My wife, Donna, had taken our son, Jack, to a surgical center to have a minor procedure done and she had run into a problem, a nurse who was not willing to bend the rules.
Jack had to be put to sleep but before he was rolled into the operating room, the nurse-in-charge said, he had to put on a hospital gown, the drafty kind, open all the way down the back. Putting something like that on Jack was a lot easier said than done.
Jack is mentally handicapped and autistic. He doesn’t do all that well with change. When he gets used to something one way, he wants it to stay that way. He insists. He looked scrawny in those days, but the fact was he could lift a baby elephant off his feet.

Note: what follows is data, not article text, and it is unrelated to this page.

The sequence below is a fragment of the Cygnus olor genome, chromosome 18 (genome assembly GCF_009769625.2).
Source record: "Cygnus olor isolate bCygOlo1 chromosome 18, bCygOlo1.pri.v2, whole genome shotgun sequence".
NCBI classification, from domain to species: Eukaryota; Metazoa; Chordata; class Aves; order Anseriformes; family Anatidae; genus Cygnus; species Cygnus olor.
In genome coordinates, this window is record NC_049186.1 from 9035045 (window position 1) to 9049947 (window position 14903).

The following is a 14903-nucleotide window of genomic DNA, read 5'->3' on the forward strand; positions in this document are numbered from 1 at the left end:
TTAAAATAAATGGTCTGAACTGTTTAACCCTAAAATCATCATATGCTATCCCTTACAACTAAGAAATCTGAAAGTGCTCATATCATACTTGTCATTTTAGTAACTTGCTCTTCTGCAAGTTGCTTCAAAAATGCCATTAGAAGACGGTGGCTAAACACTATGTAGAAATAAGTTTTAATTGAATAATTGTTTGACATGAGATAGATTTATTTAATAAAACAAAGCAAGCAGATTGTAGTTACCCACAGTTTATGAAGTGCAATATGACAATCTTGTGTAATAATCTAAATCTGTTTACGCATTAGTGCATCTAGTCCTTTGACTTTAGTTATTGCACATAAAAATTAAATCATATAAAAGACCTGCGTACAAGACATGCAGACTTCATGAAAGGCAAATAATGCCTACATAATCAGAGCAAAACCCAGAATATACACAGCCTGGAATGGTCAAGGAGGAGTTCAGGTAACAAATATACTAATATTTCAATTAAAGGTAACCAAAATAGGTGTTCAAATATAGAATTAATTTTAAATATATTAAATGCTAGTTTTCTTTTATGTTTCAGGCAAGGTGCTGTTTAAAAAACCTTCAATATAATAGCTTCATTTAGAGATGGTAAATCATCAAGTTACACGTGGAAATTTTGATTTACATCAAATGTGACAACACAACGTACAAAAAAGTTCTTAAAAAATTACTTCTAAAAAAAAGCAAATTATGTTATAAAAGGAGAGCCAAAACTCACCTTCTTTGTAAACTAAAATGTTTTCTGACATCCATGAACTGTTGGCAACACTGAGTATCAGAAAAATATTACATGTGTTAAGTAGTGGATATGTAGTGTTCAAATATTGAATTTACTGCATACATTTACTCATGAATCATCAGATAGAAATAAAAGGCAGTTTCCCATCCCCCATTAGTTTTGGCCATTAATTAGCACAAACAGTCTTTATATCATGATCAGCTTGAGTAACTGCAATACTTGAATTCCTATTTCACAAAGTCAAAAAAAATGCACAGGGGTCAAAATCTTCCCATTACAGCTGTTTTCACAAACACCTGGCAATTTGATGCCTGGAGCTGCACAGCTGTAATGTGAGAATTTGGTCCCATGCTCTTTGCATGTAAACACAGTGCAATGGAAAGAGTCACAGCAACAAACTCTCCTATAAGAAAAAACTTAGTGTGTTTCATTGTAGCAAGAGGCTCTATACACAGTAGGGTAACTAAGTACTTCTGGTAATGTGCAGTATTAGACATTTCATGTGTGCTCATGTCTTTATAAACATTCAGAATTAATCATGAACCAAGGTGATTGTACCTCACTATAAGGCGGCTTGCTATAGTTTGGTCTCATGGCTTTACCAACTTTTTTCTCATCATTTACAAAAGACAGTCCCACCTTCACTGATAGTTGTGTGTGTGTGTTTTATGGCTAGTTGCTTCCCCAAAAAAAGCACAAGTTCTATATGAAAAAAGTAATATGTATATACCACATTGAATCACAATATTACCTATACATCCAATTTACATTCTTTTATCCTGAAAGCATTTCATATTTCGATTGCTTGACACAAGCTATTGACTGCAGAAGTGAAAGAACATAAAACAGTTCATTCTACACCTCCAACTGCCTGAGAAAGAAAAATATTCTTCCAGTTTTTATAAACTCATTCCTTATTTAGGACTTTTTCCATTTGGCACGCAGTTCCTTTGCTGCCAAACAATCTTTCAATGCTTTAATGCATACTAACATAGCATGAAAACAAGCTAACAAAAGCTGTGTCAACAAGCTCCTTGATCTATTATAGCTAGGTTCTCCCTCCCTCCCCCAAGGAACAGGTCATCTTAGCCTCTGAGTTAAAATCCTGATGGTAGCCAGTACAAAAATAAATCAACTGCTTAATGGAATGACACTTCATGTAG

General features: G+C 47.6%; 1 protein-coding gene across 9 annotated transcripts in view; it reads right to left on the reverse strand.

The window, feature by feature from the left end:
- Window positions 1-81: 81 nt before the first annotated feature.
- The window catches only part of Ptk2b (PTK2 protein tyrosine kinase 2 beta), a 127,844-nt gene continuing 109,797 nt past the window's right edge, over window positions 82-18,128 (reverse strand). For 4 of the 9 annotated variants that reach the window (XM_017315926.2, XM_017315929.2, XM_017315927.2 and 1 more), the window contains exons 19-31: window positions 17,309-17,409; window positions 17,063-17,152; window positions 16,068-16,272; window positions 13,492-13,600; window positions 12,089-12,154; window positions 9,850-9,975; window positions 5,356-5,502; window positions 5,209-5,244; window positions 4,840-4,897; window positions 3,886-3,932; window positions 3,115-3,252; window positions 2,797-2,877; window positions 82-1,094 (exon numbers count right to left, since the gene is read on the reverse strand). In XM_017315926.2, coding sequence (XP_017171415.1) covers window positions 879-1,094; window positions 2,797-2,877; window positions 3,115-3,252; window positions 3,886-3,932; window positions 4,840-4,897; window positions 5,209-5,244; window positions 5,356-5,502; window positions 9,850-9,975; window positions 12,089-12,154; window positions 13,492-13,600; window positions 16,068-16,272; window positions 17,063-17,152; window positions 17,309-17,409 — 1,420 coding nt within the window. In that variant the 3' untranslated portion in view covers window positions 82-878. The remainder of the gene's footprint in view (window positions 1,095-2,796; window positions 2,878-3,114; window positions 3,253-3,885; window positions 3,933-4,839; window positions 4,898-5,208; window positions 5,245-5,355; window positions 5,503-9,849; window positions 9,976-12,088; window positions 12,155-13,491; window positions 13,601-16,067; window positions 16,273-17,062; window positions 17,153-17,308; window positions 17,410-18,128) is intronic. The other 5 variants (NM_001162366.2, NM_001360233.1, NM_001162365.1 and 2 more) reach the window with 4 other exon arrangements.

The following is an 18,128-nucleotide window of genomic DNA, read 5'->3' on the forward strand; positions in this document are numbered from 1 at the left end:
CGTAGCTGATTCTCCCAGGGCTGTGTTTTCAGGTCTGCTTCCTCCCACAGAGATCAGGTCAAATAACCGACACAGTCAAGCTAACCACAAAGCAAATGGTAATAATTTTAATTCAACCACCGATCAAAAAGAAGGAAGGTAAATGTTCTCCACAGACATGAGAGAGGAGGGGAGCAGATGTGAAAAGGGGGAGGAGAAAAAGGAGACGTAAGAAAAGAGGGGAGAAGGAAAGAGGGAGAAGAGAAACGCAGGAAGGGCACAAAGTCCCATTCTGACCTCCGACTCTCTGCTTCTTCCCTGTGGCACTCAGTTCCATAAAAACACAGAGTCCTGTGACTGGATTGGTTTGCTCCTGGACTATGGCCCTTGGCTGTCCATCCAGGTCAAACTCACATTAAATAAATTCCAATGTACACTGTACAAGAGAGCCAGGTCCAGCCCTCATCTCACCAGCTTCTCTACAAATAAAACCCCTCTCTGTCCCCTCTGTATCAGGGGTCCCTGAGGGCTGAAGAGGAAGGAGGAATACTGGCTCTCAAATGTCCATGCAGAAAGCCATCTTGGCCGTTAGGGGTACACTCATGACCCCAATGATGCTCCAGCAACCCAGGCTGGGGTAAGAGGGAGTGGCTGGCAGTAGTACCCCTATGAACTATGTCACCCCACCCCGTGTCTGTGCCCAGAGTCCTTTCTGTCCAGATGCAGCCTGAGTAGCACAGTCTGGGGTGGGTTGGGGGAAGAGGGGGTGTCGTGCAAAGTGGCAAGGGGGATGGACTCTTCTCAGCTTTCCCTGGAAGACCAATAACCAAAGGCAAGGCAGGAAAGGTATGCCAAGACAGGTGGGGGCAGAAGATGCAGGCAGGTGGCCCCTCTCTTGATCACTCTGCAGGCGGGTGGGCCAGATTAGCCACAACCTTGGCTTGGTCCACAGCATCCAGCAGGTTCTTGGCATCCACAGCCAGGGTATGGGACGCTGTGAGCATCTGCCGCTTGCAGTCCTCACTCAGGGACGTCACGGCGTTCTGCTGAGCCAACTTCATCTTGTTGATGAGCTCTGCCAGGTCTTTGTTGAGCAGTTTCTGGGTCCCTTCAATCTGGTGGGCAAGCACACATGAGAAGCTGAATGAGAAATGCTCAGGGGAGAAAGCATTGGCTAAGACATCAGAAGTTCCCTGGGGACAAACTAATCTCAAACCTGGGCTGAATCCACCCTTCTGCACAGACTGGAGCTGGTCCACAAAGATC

Donna knew there was no way Jack was going to put on that gown. The helper from the group home where he lived knew it too.
“He ain’t gonna wear that thing,” he said.
Donna suggested putting the gown on after Jack went to sleep but the nurse-in-charge said rules are rules.
So Donna said, sweetly, “Why don’t you put it on him.”
The nurse-in-charge said she would do just that and she took Jack to another room. A few minutes later she returned with Jack. He was not wearing the gown.
The nurse-in-charge said she had changed her mind. She said they could put it on later, after Jack went to sleep.
Coming Monday: What’s In A Name?